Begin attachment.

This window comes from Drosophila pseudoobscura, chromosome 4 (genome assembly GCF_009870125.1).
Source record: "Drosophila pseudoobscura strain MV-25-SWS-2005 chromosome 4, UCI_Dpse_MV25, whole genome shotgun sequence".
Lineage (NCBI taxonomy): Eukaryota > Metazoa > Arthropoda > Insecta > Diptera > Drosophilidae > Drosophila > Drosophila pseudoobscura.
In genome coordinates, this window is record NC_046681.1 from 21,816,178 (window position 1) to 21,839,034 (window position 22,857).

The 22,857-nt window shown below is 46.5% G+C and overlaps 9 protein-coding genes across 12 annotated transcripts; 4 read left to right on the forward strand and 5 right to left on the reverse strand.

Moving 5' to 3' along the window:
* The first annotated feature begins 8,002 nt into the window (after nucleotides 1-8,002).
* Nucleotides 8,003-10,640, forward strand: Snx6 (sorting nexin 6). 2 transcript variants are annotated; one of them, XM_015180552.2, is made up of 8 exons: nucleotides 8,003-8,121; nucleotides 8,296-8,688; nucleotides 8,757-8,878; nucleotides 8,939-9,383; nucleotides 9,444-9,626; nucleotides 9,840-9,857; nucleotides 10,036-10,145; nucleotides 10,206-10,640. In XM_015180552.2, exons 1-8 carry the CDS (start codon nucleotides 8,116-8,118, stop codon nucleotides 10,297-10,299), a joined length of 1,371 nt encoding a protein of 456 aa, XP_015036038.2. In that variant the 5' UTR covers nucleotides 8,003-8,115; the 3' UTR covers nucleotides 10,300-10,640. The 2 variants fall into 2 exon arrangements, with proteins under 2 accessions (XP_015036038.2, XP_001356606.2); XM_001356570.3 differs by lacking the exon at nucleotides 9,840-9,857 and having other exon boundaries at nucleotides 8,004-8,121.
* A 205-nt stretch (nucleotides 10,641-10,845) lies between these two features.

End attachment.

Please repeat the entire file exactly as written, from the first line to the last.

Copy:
This window comes from Drosophila pseudoobscura, chromosome 4 (genome assembly GCF_009870125.1).
Source record: "Drosophila pseudoobscura strain MV-25-SWS-2005 chromosome 4, UCI_Dpse_MV25, whole genome shotgun sequence".
Lineage (NCBI taxonomy): Eukaryota > Metazoa > Arthropoda > Insecta > Diptera > Drosophilidae > Drosophila > Drosophila pseudoobscura.
In genome coordinates, this window is record NC_046681.1 from 21,816,178 (window position 1) to 21,839,034 (window position 22,857).

The 22,857-nt window shown below is 46.5% G+C and overlaps 9 protein-coding genes across 12 annotated transcripts; 4 read left to right on the forward strand and 5 right to left on the reverse strand.

Moving 5' to 3' along the window:
* The first annotated feature begins 8,002 nt into the window (after nucleotides 1-8,002).
* Nucleotides 8,003-10,640, forward strand: Snx6 (sorting nexin 6). 2 transcript variants are annotated; one of them, XM_015180552.2, is made up of 8 exons: nucleotides 8,003-8,121; nucleotides 8,296-8,688; nucleotides 8,757-8,878; nucleotides 8,939-9,383; nucleotides 9,444-9,626; nucleotides 9,840-9,857; nucleotides 10,036-10,145; nucleotides 10,206-10,640. In XM_015180552.2, exons 1-8 carry the CDS (start codon nucleotides 8,116-8,118, stop codon nucleotides 10,297-10,299), a joined length of 1,371 nt encoding a protein of 456 aa, XP_015036038.2. In that variant the 5' UTR covers nucleotides 8,003-8,115; the 3' UTR covers nucleotides 10,300-10,640. The 2 variants fall into 2 exon arrangements, with proteins under 2 accessions (XP_015036038.2, XP_001356606.2); XM_001356570.3 differs by lacking the exon at nucleotides 9,840-9,857 and having other exon boundaries at nucleotides 8,004-8,121.
* A 205-nt stretch (nucleotides 10,641-10,845) lies between these two features.